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Gothic Additions

PROJECT
Casady School, Oklahoma City, OK

ARCHITECT
Cram & Ferguson Architects, Concord, MA; Ethan Anthony, AIA, principal

By Martha McDonald

When administrators at the Casady School in Oklahoma City, OK, decided they needed more space in their Cram-designed St. Edward's Chapel, they went back to the source – Cram & Ferguson Architects of Concord, MA. Ethan Anthony, AIA, principal, found the original drawings and the firm began planning the new addition in 2002. After a year, however, the project was postponed, and then it was taken up again in January of 2009, made possible by an anonymous donor.

This time, the planning led to construction that began in December of 2009 and was completed in March of 2011. The project added 4,400 sq.ft. of space, almost doubling the size to 8,100 sq.ft., and created two new wings with cloisters for the chapel.

The new additions match the original simplified Norman Gothic style of the original building. "We very definitely wanted to stay with that style," says Anthony. "It is the signature building of the school in many ways. The students go to chapel daily, and it is really the center of their community. The original building was only the nave, the chancel, and a wooden addition that was demolished." He adds, "There was definitely a need for more space."

"This project was about completing the founders' dream," says Nathan Sheldon, associate head/CFO of the K-12 prep school, which has grown from 35 students in 1947 to 865 today. "The school was founded in 1947 and the original chapel was built in 1949. Our goal was to make the chapel look like it had all been built at the same time."

When designed by Cram in the 1940s, the plan called for a West wing, but the budget did not allow it at the time, so a temporary wood wing was built. This lasted until the current additions and updates. The new work involved demolishing the existing wood West wing, replacing it with a limestone structure, and adding a similar East wing, as well as mechanical updates to the existing building. The West wing connects to a more contemporary addition, the Harper Wing, which is not part of the chapel. It is used as classroom space. In addition, a new bell tower was added to make the chapel more visible throughout the campus, and a new large Gothic stained-glass window gives the building a face toward the lake on the campus. "We initially did drawings for a new West wing," says Anthony, "and when the project was revived, it was decided to add the East wing as well, to meet the needs of the campus."

"There was talk initially of using the original design sketch for the addition we found in our archive, but the program discussions revealed that a far larger program would be necessary," he adds. "We also realized that it could not be accommodated entirely in a West wing, due to the existence of the Harper Wing." To meet the additional needs, Anthony designed a second wing on the East side of the building, balancing the West wing.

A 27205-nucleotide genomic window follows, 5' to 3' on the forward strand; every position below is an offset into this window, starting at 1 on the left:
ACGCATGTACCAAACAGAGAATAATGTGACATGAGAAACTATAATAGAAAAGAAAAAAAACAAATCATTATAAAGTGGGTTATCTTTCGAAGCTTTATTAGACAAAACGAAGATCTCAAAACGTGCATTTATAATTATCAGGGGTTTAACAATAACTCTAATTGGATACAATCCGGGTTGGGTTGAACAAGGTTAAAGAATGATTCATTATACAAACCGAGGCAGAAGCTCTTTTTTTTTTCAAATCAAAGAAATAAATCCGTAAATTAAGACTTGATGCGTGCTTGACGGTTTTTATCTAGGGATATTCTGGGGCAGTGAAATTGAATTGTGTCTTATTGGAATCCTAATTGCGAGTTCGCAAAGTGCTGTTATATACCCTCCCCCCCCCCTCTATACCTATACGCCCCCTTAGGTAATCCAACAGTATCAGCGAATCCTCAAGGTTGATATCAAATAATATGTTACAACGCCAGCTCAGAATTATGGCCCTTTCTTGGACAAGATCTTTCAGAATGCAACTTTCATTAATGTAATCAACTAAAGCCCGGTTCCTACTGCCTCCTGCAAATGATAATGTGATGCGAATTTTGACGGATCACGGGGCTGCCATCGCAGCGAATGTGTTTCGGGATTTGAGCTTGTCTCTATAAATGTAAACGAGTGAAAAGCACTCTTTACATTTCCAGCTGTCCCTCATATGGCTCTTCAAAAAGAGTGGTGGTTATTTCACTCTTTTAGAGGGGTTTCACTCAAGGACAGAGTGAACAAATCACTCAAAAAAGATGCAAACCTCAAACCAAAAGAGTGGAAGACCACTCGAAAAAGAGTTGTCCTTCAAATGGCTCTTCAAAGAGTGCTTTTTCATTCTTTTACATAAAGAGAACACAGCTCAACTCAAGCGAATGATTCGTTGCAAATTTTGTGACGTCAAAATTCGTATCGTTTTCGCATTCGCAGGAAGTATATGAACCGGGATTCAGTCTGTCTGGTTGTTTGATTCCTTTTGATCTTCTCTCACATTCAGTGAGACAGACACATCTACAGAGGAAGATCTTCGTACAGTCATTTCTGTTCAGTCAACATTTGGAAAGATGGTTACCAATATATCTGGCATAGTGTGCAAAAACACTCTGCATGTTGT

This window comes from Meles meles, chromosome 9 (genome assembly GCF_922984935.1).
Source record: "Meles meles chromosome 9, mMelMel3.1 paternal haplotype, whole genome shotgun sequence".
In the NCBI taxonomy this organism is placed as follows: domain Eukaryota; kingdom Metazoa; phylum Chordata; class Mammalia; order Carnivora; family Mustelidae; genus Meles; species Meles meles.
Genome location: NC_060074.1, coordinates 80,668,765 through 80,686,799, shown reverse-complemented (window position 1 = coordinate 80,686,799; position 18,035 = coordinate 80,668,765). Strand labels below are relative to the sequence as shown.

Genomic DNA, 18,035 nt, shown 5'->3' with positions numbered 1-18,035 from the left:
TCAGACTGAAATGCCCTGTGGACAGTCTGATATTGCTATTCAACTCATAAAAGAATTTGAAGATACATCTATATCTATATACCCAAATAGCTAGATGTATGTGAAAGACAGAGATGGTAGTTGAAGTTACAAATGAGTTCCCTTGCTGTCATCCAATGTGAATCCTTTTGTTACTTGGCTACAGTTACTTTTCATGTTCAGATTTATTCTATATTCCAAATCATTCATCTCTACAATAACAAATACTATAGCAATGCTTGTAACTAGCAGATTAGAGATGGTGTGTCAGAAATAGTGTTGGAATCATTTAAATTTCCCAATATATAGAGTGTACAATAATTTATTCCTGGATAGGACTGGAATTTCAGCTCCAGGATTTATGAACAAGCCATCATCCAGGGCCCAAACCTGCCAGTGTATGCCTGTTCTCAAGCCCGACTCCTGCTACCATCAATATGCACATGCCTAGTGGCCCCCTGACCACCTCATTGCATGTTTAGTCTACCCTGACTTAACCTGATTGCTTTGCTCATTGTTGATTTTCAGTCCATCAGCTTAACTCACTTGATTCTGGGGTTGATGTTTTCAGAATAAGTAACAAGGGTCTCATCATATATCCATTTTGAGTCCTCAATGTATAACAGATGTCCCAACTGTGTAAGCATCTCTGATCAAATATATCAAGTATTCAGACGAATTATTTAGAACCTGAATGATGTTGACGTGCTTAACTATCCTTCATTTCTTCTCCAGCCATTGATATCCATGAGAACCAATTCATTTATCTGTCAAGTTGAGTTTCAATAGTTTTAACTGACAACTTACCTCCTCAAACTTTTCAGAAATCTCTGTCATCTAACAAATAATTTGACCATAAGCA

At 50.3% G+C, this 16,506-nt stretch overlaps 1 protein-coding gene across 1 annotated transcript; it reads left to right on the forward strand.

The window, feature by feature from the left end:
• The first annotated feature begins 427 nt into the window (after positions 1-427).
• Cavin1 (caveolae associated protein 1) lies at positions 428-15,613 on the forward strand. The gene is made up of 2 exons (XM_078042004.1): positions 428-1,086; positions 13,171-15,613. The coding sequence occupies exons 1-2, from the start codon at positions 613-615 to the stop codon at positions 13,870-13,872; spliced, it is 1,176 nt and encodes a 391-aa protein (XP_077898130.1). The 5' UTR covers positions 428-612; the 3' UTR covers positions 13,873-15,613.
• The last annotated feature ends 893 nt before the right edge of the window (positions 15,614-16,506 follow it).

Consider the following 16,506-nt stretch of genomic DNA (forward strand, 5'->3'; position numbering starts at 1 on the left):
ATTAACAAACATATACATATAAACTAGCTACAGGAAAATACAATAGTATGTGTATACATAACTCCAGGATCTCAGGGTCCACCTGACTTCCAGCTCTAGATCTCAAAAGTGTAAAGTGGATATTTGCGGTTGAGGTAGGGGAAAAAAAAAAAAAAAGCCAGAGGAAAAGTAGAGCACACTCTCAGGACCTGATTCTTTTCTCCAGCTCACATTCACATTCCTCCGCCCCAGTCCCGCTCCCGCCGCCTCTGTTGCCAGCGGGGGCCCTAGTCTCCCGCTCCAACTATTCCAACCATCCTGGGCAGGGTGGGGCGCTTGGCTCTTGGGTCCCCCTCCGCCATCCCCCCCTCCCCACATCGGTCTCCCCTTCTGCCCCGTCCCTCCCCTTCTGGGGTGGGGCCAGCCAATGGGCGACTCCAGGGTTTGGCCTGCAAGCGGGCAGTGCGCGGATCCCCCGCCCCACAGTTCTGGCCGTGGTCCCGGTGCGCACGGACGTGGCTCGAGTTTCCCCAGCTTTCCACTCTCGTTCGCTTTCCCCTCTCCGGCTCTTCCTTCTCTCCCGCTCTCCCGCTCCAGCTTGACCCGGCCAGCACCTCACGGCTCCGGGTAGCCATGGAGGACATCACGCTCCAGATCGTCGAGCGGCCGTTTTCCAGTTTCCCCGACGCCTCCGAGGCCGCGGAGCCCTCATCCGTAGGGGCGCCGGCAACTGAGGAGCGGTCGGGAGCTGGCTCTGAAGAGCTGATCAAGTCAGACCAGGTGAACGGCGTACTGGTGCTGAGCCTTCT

Throughout the project, the idea was to make the additions compatible with the original building. "We spent an enormous amount of time finding a quarry that could match the original limestone," says Sheldon. "The limestone just walks right into the existing building. You don't even recognize that they came from two separate quarries."

The stone for the additions came from the Indiana Limestone Co. "We went back to the original quarry," says Anthony. "Indiana limestone had been too expensive in the past, but now they have a robotic production for 4-in. building stone, so it is very reasonable. It is less expensive than brick. We used to import our stone from Europe because it was cheaper than Indiana limestone. This is a great success story for an American manufacturer."

The same effort went into the interior, where beams in the nave were matched. "The original structure had hand-hewn beams," says Sheldon, "We were able to recreate that look with beams that are cut and then wrapped in wood to look like the original beams. They are stronger beams but they are wrapped in wood to match the appearance." Renaissance Wood Co. of Oklahoma City supplied the reclaimed matching wood for the interior.

The new West wing houses offices and a vestry room. In addition, it provides circulation from the Harper Wing into the chapel, something that was not available before. The new East wing comprises the Green Room for musicians to warm up before their turn and additional seating for Baccalaureate and special events such as concerts. To these functions were added two practice rooms for the music department and a handicap-accessible bathroom and a wheelchair lift to provide access to the altar platform.

The wings have 9-ft. ceilings, compared to the 32-ft. (ridge height, 23-ft. eave height) ceilings in the nave. There is a mechanical/organ loft on the second floor of the West wing and no second floor on the East wing. The total square footage for the new space is 4,431 sq.ft.